Ann Carlson | The Symphonic Body/Food | Biographies

Ann Carlson (choreographer, director, “conductor”) is an interdisciplinary artist whose work borrows from dance, performance, and theater, along with visual, conceptual, and social art practices. Carlson’s work takes the form of solo performance; large-scale, socially engaged projects; ensemble dances; and performance/video. Carlson often works within a series format, creating performance structures over a period of years that adapt and tour to multiple sites. Carlson is adept at working with a wide variety of people. Whether with lawyers, security guards, fly fishermen, farmers, professors, or gardeners, her work addresses the biases and boundaries, the stereotypes and striations of contemporary culture. The Symphonic Body/Food is a logical outgrowth of this 33-year practice of building dances with anyone. One of the Wexner Center’s first Artist Residency Award recipients, Carlson premiered her work WHITE at the Wex in 1992 and has completed this latest project in residence at the center as well.

Hazel Black (assistant choreographer, performer) is a fourth-year dance and sociology student at Ohio State. Fueled by her passion for social change, challenging the status quo, and eating the best pie in Columbus, Black has explored an array of opportunities as a Buckeye. In addition to student and faculty concerts, she has studied and performed in New York, Flint, Salt Lake City, and Denmark. Committed to community-based practice, she has also participated in several service programs. Her work with NNEMAP Food Pantry formed the basis of her senior thesis research, which explored social service within the food system. Black is looking forward to graduating in May with a BFA with distinction in dance, honors in the arts, and a minor in inequality and society.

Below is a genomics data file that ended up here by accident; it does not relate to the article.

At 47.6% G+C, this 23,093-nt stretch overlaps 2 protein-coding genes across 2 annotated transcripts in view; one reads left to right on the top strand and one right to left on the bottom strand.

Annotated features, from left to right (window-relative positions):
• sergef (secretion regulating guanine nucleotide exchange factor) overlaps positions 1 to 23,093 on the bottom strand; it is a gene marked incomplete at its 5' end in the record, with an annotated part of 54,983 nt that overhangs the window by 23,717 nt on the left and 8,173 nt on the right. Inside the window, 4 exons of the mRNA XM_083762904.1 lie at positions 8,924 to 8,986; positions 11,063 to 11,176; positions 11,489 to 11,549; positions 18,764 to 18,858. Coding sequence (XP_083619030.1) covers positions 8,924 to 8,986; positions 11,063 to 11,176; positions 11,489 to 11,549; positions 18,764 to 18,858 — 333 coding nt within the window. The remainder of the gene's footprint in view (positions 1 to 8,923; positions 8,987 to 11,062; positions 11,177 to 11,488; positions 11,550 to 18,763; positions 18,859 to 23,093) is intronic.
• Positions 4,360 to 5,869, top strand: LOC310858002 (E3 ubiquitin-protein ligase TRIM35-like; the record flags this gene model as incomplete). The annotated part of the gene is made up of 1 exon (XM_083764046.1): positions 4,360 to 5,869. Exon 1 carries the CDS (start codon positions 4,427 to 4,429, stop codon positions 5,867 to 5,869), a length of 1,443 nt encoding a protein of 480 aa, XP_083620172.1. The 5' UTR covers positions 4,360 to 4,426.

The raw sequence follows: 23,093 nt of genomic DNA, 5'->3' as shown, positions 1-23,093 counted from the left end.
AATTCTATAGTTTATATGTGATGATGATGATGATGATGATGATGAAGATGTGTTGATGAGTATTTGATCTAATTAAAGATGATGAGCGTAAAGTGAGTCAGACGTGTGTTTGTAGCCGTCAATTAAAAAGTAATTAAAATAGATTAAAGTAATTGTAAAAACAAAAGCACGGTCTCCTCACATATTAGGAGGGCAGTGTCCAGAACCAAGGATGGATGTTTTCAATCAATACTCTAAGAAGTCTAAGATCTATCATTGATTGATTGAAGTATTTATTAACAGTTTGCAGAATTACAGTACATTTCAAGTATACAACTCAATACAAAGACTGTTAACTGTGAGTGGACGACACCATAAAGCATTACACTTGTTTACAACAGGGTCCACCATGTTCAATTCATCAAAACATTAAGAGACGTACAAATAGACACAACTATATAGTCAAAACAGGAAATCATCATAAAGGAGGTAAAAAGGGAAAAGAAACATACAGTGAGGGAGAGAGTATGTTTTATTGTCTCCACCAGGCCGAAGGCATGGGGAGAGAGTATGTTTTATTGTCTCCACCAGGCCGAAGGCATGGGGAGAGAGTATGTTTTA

Gina Hoch-Stall (assistant choreographer, performer) is a third-year MFA candidate in dance at Ohio State who, if pressed to choose one food to eat for the remainder of her life, would select Pink Lady apples. Described by thINKingDANCE as “exuberant and gifted,” Hoch-Stall is the artistic director of RealLivePeople, a Philadelphia-based dance company that creates dances based on real-life stories and experiences. Her choreographic projects have been performed across the United States and in Europe with support from local, state, and national organizations. When not busy in the studio, she enjoys cooking slightly-too-complicated Mediterranean recipes for her friends.

Meg Shevenock (assistant choreographer, performer) has been vegan since a live guinea hen was fed to a caged boa constrictor in her 12th-grade biology class—when she realized that, like the guinea hen, most animals in our food system have little chance to avoid being eaten. Shevenock is a private teacher specializing in giftedness and alternative education, a writer, and an artist interested in chance encounters and miraculous discoveries. She maintains an ongoing telepathic art practice with her collaborator, Jamie Boyle. Her writing has appeared in numerous publications including the Times Literary Supplement and the 2006 Best New Poets anthology.